The day before the Wimbledon men's singles final, when practically everybody from the bookmakers to the beefeaters at the Tower of London was predicting that Bjorn Borg would lop off Roscoe Tanner's head swiftly with strokes as cutting as the Lord High Executioner's ax, John McEnroe foresaw a match rather than a bloodletting.
"I think the Tanner has togot a good chance because he serves and gets to the net. Borg doesn't like begin put on the defensive on his return of serve," said McEnroe, the 20-year-old from Douglaston, N.Y. who had been expected to play Borg in the final.
"Borg loves playing Jimmy Connors because Connors stays back, and he can just get into the point. No one is going to beat Borg once he gets into the point, it's as simple as that. You've got to attack him a lot, and Tanner is at least going to try that. He might lose, but He's going to loss trying -- going for winners, attacking his second serves and getting in."
That, of course, is exactly how Tanner played Borg Saturday afternoon -- going for winner, attacking his second servies and going in right to the end of a scintillating match that Borg just barely won, 6-7, 6-1, 3-6, 6-3, 6-4. In five sets in 2 hours 49 minutes, Tanner lost his serve four times, Borg only once. And at the end the difference between them was about as thin as one of the fingernails by which the four-time champ was hanging.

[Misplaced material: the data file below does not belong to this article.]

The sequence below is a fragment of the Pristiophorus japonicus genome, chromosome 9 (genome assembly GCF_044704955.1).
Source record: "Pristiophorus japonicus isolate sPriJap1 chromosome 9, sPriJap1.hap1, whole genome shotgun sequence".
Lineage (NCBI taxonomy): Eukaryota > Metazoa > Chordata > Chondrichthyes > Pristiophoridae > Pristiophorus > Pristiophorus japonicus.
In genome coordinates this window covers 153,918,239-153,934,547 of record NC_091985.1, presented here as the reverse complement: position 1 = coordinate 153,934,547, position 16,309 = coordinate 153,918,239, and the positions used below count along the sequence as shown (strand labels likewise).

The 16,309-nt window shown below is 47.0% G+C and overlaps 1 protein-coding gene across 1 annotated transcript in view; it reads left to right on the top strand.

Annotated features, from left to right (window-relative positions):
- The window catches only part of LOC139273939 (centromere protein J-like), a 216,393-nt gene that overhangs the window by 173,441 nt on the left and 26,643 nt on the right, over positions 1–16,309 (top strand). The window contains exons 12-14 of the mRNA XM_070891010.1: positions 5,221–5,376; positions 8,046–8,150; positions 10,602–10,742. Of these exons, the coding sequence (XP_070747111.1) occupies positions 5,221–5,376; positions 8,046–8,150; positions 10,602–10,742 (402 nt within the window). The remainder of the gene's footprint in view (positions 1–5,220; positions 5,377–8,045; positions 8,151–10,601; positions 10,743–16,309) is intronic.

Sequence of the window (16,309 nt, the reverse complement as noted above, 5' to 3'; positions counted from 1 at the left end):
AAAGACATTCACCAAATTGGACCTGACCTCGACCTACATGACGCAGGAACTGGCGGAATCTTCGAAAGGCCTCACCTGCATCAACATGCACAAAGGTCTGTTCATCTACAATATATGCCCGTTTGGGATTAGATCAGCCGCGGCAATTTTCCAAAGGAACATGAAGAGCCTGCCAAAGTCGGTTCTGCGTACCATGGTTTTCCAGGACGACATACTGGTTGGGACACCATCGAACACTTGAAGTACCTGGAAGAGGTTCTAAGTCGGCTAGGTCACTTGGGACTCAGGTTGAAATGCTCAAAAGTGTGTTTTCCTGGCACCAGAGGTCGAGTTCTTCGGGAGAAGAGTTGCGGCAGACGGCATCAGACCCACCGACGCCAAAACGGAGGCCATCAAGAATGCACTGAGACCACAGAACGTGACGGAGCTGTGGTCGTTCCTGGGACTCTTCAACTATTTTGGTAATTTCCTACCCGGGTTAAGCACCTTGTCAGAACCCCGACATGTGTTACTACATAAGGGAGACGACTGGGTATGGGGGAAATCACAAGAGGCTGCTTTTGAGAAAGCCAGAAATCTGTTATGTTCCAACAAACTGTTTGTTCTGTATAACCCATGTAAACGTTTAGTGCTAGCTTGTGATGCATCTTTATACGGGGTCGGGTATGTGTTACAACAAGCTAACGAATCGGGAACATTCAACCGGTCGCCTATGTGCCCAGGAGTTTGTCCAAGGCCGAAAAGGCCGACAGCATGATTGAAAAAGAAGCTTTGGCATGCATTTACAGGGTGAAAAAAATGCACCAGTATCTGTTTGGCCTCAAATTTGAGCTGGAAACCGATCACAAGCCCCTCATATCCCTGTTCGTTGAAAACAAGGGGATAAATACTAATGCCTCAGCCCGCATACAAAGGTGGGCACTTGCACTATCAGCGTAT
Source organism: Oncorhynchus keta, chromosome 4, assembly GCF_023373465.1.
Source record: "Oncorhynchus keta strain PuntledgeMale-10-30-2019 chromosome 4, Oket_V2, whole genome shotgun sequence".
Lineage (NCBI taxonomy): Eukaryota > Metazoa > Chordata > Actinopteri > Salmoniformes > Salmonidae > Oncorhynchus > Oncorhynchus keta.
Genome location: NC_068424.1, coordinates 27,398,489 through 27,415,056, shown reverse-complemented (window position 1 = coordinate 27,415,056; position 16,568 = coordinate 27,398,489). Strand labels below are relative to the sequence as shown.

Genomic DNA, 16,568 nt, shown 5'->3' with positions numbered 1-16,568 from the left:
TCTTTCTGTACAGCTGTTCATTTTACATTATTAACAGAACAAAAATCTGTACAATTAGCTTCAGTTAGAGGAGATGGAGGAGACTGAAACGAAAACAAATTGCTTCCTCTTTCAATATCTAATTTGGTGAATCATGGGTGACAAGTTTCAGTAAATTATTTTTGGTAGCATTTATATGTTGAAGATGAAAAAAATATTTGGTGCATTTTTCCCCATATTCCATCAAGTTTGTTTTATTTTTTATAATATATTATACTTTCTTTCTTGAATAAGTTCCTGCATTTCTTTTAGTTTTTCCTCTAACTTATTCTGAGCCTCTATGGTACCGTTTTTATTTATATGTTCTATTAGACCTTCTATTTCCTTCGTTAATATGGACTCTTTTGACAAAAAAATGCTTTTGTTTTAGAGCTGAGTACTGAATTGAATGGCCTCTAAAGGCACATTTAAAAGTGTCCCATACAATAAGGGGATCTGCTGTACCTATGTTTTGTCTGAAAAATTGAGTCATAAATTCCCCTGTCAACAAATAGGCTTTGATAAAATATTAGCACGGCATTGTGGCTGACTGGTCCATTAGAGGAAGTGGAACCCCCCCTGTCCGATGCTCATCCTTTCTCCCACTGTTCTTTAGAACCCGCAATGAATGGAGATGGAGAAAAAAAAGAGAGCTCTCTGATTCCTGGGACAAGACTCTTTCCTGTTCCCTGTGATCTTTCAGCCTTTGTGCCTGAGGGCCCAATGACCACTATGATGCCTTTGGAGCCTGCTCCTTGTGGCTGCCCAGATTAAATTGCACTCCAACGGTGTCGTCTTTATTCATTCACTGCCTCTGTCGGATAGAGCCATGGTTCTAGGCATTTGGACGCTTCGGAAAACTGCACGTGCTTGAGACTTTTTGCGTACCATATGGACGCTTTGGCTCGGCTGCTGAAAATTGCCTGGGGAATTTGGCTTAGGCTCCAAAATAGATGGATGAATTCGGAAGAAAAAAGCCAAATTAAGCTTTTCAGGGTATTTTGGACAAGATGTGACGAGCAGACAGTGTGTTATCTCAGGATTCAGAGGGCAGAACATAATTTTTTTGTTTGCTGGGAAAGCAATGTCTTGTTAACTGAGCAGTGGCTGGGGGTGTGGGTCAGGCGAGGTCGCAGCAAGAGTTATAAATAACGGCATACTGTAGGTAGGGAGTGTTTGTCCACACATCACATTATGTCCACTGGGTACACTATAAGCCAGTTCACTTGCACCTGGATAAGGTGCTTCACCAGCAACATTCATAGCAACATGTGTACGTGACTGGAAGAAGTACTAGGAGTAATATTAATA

McEnroe proved to be a reliable pundit -- not surprisingly, because he is the only player with a recent record of success against Borg. In five meetings over the past year, McEnroe has won three and had eight match points in a fourth. In May, he beat Borg for the World Championship Tennis (WCT) title in Dallas.
McEnroe's best weapon against the Swede -- one he foresaw Tanner using effectively as well -- is a superb left-handed serve of varied spin, pace and placement. McEnroe and Tanner can both serve flat slice or twist deliveries to any part of the court, but are best at the most natural of lefty serves: a slice wide and low to a right-hander's backhand.